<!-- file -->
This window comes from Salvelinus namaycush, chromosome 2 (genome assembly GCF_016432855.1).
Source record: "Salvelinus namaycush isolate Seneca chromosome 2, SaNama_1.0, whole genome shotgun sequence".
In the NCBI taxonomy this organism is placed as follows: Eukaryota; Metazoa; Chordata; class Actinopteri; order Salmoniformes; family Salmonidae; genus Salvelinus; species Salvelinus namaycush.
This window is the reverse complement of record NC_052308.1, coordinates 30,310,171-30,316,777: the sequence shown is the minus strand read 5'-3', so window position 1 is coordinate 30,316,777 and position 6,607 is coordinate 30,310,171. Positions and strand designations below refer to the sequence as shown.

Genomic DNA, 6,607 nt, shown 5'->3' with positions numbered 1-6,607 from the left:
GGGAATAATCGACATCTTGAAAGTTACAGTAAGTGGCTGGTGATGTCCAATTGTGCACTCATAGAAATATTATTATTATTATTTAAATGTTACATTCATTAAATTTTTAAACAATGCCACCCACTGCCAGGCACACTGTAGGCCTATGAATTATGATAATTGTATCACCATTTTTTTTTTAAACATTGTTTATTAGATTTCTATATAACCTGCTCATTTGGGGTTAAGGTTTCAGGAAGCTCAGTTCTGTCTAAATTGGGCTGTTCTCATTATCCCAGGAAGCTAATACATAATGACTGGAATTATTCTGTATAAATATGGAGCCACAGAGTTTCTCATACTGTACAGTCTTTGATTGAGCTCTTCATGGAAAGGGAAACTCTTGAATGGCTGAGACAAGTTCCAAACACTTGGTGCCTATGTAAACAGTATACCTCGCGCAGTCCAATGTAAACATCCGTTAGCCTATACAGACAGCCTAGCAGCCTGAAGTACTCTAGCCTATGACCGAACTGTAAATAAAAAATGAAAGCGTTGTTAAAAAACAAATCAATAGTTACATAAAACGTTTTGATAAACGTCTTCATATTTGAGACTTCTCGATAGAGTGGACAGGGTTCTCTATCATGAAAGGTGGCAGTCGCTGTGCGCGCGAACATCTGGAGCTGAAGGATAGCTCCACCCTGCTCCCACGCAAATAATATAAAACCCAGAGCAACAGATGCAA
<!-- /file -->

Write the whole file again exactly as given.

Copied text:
This window comes from Salvelinus namaycush, chromosome 2 (genome assembly GCF_016432855.1).
Source record: "Salvelinus namaycush isolate Seneca chromosome 2, SaNama_1.0, whole genome shotgun sequence".
In the NCBI taxonomy this organism is placed as follows: Eukaryota; Metazoa; Chordata; class Actinopteri; order Salmoniformes; family Salmonidae; genus Salvelinus; species Salvelinus namaycush.
This window is the reverse complement of record NC_052308.1, coordinates 30,310,171-30,316,777: the sequence shown is the minus strand read 5'-3', so window position 1 is coordinate 30,316,777 and position 6,607 is coordinate 30,310,171. Positions and strand designations below refer to the sequence as shown.

Genomic DNA, 6,607 nt, shown 5'->3' with positions numbered 1-6,607 from the left:
GGGAATAATCGACATCTTGAAAGTTACAGTAAGTGGCTGGTGATGTCCAATTGTGCACTCATAGAAATATTATTATTATTATTTAAATGTTACATTCATTAAATTTTTAAACAATGCCACCCACTGCCAGGCACACTGTAGGCCTATGAATTATGATAATTGTATCACCATTTTTTTTTTAAACATTGTTTATTAGATTTCTATATAACCTGCTCATTTGGGGTTAAGGTTTCAGGAAGCTCAGTTCTGTCTAAATTGGGCTGTTCTCATTATCCCAGGAAGCTAATACATAATGACTGGAATTATTCTGTATAAATATGGAGCCACAGAGTTTCTCATACTGTACAGTCTTTGATTGAGCTCTTCATGGAAAGGGAAACTCTTGAATGGCTGAGACAAGTTCCAAACACTTGGTGCCTATGTAAACAGTATACCTCGCGCAGTCCAATGTAAACATCCGTTAGCCTATACAGACAGCCTAGCAGCCTGAAGTACTCTAGCCTATGACCGAACTGTAAATAAAAAATGAAAGCGTTGTTAAAAAACAAATCAATAGTTACATAAAACGTTTTGATAAACGTCTTCATATTTGAGACTTCTCGATAGAGTGGACAGGGTTCTCTATCATGAAAGGTGGCAGTCGCTGTGCGCGCGAACATCTGGAGCTGAAGGATAGCTCCACCCTGCTCCCACGCAAATAATATAAAACCCAGAGCAACAGATGCAA